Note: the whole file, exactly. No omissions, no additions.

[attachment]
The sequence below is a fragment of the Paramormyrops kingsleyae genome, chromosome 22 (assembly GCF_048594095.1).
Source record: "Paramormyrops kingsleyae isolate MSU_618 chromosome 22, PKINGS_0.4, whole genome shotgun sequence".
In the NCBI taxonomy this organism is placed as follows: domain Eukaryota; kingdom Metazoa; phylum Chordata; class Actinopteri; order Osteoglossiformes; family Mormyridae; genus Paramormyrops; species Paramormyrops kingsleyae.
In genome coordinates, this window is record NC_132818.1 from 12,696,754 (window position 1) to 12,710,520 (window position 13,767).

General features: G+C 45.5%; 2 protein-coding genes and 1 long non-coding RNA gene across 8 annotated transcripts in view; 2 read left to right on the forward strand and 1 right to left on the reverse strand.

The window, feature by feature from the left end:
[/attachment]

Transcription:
The sequence below is a fragment of the Paramormyrops kingsleyae genome, chromosome 22 (assembly GCF_048594095.1).
Source record: "Paramormyrops kingsleyae isolate MSU_618 chromosome 22, PKINGS_0.4, whole genome shotgun sequence".
In the NCBI taxonomy this organism is placed as follows: domain Eukaryota; kingdom Metazoa; phylum Chordata; class Actinopteri; order Osteoglossiformes; family Mormyridae; genus Paramormyrops; species Paramormyrops kingsleyae.
In genome coordinates, this window is record NC_132818.1 from 12,696,754 (window position 1) to 12,710,520 (window position 13,767).

General features: G+C 45.5%; 2 protein-coding genes and 1 long non-coding RNA gene across 8 annotated transcripts in view; 2 read left to right on the forward strand and 1 right to left on the reverse strand.

The window, feature by feature from the left end: